Trust in charities down by six points in the past year, survey finds

According to the research, by nfpSynergy, 54% of respondents said they trusted charities 'a great deal' or 'quite a lot', down from 60% the year before

Public trust is down
Public trust is down

Trust in charities has fallen by six percentage points over the past year, according to a survey conducted shortly after the Oxfam scandal broke.

Trust in Charities and the Overseas Development Sector, published today by the not-for-profit research consultancy nfpSynergy, reveals that 54 per cent of 1,000 adults said they trusted charities "a great deal" or "quite a lot", compared with 60 per cent a year earlier.

Fieldwork for the latest survey was carried out between 22 February and 2 March. The first newspaper article about Oxfam staff in Haiti appeared on 9 February.

Joe Saxton, co-founder of nfpSynergy, said it was difficult to say whether the six-point decline was the beginning of a long-term trend.

He said trust in charities was traditionally volatile and the 54 per cent score was considerably better than the 47 per cent figure obtained in October 2015 and only one percentage point below the 55 per cent mark registered in August 2017.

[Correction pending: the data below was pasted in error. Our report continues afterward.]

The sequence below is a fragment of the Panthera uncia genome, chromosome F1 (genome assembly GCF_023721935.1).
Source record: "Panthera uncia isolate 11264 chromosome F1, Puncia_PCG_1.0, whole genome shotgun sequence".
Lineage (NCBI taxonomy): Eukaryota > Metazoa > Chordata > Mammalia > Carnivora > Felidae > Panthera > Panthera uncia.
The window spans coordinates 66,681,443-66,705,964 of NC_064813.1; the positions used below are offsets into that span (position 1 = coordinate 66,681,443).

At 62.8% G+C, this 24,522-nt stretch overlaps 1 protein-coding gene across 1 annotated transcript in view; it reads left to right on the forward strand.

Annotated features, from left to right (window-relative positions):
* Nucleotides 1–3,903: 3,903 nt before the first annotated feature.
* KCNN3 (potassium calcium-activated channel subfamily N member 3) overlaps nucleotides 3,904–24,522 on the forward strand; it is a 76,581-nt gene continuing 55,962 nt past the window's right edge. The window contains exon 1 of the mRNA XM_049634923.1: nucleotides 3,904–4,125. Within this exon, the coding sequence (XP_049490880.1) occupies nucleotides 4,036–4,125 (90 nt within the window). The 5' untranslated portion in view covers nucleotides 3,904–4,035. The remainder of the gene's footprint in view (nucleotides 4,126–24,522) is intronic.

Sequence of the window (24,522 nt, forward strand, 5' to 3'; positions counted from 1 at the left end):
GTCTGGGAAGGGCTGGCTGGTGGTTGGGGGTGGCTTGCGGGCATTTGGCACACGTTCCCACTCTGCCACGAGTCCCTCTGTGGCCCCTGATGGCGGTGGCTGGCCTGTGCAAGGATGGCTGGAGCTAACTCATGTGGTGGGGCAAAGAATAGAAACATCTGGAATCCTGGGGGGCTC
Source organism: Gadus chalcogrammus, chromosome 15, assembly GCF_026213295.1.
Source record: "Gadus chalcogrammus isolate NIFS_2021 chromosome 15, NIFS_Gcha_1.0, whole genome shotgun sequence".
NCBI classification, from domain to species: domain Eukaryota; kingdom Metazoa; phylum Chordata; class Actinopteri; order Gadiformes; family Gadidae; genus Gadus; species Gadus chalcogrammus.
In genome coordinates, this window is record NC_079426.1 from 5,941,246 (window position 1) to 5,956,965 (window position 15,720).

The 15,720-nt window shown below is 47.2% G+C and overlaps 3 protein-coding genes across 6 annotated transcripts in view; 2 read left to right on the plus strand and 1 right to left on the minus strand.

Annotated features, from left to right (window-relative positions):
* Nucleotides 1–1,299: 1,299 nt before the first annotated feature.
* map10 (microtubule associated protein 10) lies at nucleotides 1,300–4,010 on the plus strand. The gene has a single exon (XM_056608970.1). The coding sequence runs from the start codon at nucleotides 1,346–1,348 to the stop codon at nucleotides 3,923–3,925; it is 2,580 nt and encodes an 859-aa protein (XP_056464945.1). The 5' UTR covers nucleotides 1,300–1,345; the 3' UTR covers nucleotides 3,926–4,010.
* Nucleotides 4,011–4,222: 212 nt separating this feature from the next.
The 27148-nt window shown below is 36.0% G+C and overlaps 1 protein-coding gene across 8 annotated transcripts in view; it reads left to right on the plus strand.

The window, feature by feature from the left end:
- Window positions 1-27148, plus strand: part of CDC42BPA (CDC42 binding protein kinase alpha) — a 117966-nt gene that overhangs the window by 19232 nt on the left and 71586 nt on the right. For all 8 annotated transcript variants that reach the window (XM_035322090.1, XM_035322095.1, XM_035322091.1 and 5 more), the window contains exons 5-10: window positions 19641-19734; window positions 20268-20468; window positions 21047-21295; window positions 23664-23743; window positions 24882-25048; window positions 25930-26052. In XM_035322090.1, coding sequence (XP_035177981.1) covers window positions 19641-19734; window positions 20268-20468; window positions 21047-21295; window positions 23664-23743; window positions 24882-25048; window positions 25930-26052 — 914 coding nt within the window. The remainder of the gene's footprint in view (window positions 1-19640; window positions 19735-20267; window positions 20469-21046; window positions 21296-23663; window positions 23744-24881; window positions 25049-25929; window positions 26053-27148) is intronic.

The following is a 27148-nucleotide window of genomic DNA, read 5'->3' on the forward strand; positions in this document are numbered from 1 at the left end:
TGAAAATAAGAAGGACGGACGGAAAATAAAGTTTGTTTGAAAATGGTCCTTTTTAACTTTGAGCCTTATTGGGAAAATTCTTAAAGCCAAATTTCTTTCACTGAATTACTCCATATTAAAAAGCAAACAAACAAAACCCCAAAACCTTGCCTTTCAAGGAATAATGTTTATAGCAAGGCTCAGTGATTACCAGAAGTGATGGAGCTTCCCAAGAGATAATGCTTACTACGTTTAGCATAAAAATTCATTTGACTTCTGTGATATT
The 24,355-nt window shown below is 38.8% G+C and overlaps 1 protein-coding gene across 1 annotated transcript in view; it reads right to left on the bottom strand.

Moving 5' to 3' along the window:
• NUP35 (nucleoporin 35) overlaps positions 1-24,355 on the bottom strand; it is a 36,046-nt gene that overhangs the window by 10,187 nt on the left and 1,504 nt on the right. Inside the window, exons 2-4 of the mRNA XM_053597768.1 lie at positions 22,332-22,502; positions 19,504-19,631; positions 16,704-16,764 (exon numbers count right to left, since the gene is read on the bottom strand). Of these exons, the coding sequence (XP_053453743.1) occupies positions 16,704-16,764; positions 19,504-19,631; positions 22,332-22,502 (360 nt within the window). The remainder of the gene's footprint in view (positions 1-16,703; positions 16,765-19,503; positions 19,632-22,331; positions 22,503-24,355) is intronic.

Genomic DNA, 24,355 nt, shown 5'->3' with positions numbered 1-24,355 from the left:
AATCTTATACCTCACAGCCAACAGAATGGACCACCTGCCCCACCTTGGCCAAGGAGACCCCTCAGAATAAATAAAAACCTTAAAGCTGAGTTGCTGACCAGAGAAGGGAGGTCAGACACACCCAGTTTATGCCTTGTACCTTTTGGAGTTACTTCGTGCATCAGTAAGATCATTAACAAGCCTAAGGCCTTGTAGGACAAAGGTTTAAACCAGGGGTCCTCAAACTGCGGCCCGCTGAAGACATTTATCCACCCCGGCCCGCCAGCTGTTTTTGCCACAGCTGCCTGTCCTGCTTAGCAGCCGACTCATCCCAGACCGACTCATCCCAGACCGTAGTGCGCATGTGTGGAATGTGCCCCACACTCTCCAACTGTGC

The survey also revealed significant differences in trust in specific charity sectors: 76 per cent of respondents said they trusted cancer charities, but only 32 per cent said they trusted religious charities.

Eleven of the 15 charity sub-sectors listed in the survey actually improved their marks for trust from February 2017 to February 2018.

However, trust in the overseas aid and development sector declined from 40 per cent to 36 per cent.

Saxton said the survey showed overseas aid charities were "ripe for punishing" because they were viewed negatively even before the Oxfam story broke.

"They are trusted less and are seen to need less money, probably as a result of negative media coverage and hostility towards the government's 0.7 per cent aid spending in recent years," he said.

"The Oxfam scandal has reinforced the negative views of many about overseas charities and left the rest of the charity sector relatively unscathed – for now.

"Given how volatile trust in charities is, there is nothing for anybody to be complacent about. As the Oxfam scandal shows, a media storm about almost any aspect of charities is only just around the corner."

CAF UK Giving 2018, published this week by the Charities Aid Foundation, said trust in charities had remained stable over the past year at 51 per cent.

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